New rules regulate marriage-by-mail brokers, participants in South Korea
South Korea cracks down on matches between 'ineligible people', such as grooms who don't earn enough and brides who fail language test
South Korea has put new restrictions on mixed-ethnicity marriages, but critics say it would be better to focus on supporting foreign spouses who struggle to assimilate in one of Asia's most ethnically homogenous societies.
An influx of foreign brides - overwhelmingly from other Asian countries - began in earnest in 2000 and peaked in 2005, when more than 30,000 were given resident-through-marriage visas.
The trend was triggered by the large numbers of young, rural women leaving to find work and a new life in Seoul and other South Korean cities, leaving behind male-dominated communities with not enough potential wives to go around.
Since 2000, 236,000 foreign women have settled in South Korea through marriage, giving birth to about 190,000 children.
About 80 per cent came from China, Vietnam, the Philippines, Cambodia, Thailand and Mongolia - essentially "mail-ordered" through matchmaking brokers.
At first, South Korea did nothing to rein in marriage brokers, believing they were fulfilling a useful service helping to improve a radically declining birth rate and labour force in the countryside.
By 2010, however, there were increasing reports of young foreign wives being beaten and in some cases murdered.
The same year, a law was introduced providing two-year jail terms for any broker shown to have provided false information about potential spouses, or introduced more than two women to one man at the same time.
The number of broking agents plunged from 1,697 to 512 at the end of 2013.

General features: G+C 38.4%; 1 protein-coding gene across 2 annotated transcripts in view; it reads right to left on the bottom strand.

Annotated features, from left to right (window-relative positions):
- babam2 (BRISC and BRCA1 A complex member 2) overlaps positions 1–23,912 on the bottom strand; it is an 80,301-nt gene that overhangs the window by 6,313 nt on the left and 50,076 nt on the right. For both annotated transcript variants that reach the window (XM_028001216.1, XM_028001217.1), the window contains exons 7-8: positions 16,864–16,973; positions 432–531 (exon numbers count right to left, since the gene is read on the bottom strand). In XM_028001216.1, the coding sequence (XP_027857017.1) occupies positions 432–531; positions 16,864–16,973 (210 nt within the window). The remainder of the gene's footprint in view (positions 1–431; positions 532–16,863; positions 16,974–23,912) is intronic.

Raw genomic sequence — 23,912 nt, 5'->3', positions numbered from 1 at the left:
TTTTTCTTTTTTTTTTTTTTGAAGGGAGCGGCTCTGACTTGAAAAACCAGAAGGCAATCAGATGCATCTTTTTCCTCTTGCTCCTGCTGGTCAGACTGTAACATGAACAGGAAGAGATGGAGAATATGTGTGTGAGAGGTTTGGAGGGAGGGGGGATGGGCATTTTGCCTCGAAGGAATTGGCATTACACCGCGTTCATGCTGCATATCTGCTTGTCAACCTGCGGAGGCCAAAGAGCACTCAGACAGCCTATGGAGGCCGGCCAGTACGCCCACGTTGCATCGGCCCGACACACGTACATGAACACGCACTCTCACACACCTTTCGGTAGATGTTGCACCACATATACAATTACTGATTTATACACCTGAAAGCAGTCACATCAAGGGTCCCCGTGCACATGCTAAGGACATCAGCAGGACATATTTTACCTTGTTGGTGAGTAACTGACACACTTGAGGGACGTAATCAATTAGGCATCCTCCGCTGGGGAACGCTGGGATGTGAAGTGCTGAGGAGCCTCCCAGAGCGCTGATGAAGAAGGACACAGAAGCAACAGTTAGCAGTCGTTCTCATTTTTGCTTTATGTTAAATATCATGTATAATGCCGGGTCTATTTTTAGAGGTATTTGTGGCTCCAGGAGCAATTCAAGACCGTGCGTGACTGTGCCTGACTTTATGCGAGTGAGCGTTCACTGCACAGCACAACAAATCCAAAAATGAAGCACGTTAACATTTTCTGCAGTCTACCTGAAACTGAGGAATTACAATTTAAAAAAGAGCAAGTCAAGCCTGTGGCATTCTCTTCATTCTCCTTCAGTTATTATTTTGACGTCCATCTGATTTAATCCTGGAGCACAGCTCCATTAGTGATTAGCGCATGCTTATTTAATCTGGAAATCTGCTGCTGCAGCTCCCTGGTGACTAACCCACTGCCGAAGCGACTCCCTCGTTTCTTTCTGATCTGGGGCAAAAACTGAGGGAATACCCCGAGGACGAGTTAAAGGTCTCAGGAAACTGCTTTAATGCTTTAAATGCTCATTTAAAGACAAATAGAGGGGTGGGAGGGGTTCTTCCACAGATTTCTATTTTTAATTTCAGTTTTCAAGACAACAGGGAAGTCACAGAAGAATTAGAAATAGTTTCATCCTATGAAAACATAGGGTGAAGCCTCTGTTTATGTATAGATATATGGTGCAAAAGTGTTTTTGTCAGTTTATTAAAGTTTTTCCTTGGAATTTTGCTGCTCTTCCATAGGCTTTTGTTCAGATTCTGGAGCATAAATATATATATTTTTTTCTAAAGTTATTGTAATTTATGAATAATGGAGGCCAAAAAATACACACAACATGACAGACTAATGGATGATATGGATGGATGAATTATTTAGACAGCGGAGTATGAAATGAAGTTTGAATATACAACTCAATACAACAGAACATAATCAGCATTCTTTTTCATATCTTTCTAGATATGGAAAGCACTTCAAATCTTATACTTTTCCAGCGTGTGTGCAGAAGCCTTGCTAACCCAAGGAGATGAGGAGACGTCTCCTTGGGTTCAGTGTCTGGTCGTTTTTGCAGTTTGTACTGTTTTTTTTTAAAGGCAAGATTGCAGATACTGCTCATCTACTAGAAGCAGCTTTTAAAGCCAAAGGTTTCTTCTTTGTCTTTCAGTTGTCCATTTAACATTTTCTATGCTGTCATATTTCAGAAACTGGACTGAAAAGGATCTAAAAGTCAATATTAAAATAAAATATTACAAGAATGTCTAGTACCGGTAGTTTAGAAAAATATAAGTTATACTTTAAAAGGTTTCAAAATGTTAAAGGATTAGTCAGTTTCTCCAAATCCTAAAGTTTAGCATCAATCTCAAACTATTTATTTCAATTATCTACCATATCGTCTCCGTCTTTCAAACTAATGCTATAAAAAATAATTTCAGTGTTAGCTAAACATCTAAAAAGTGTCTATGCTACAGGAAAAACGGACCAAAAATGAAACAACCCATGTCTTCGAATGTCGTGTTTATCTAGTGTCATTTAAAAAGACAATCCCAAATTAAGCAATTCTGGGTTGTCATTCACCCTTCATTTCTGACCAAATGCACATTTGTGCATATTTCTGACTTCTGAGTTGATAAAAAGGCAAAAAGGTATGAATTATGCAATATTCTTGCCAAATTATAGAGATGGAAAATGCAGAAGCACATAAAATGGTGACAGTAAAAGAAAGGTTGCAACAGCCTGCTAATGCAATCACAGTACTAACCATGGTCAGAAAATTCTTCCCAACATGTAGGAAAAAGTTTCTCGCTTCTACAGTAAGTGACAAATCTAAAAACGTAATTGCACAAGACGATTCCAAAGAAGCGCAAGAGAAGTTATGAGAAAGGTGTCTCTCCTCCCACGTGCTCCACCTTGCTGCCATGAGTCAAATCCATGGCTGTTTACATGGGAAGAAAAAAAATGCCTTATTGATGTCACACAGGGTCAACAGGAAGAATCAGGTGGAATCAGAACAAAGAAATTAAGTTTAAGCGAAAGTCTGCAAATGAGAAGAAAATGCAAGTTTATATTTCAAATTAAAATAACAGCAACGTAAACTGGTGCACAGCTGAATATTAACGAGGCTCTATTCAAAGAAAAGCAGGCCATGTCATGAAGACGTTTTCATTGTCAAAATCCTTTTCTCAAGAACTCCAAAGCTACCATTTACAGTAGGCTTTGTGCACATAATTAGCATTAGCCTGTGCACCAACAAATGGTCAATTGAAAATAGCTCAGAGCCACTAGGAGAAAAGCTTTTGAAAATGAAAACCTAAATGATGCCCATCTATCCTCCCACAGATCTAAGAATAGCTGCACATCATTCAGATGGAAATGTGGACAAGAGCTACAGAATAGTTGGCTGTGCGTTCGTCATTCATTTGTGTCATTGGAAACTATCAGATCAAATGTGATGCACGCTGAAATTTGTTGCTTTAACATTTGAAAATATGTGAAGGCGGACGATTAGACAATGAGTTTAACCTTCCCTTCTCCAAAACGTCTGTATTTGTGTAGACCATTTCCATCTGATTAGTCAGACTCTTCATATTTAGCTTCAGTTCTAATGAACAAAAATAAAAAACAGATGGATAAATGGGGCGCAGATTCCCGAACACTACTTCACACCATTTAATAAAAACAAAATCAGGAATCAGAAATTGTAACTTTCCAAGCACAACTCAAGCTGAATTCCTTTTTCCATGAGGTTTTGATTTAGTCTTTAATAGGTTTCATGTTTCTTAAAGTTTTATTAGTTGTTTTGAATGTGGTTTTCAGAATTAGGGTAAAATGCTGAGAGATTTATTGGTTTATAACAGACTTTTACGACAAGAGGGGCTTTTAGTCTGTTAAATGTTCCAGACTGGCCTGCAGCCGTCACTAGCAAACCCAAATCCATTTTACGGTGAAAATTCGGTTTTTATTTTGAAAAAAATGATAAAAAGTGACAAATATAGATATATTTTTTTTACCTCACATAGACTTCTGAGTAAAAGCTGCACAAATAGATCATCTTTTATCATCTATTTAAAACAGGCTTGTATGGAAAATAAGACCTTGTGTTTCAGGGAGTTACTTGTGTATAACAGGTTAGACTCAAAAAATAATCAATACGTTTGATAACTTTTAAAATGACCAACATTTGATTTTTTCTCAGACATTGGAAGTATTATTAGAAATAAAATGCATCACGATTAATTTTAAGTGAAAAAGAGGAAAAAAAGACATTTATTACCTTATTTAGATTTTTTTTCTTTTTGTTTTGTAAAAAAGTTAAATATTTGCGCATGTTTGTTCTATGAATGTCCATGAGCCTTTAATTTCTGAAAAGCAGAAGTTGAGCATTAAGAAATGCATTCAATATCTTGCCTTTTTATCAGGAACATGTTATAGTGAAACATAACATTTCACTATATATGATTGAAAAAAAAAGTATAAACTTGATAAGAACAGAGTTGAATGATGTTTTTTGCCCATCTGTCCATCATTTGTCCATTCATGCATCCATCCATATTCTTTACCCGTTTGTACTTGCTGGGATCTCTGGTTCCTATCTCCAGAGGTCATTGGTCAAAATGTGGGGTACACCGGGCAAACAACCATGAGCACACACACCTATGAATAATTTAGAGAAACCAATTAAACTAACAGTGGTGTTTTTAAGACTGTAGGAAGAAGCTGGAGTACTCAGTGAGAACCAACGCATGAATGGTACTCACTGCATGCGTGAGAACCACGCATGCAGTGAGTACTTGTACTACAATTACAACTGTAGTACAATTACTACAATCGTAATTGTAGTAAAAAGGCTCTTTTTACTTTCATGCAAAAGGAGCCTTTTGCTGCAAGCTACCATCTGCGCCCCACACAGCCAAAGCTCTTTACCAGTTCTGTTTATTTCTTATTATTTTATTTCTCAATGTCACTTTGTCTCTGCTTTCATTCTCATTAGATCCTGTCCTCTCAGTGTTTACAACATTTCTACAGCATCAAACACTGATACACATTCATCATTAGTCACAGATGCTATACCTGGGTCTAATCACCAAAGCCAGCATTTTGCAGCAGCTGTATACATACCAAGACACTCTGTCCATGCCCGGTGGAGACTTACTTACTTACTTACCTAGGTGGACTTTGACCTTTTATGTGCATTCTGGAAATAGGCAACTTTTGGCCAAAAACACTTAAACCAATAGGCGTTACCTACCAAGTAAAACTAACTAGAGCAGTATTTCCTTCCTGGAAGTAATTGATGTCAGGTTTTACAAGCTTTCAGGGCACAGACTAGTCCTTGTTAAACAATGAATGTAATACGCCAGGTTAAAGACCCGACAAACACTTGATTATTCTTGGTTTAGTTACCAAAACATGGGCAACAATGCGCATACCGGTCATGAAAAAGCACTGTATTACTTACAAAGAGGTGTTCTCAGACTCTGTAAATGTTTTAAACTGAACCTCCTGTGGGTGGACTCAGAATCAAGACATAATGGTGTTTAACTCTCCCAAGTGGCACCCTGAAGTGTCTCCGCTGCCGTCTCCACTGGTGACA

The latest regulations require those applying for a resident-through-marriage visa to pass a language proficiency test, and for Korean partners to show they earn at least US$14,000 a year.
"Strong state intervention is inevitable to stop ineligible people from buying foreign brides," a Justice Ministry official said. "This is a diplomatic issue related to our national image."
But marriage brokers say the new rules will only raise the costs of finding a foreign bride by reducing the pool of potential matches.
It now costs about US$10,000 and the brokers say that could rise by as much as 50 per cent.
"The new law doesn't reflect reality," said Cho Sou-yong, a broker in Uijeongbu north of Seoul.
Most Asian brides come from poor rural families and Cho said the language requirement would require them to move to a city to take classes for several months - at their new husband's expense.
"The new regulations also require an additional load of notarised documentation, which will also cost the Korean partner," he added.
A couple must already be married for the woman to apply for a resident visa.
Cho insisted that the instances of abuse highlighted in the media were largely a thing of the past, and that professional brokers were now much more "sincere" in finding genuine matches for a "trouble-free marital life".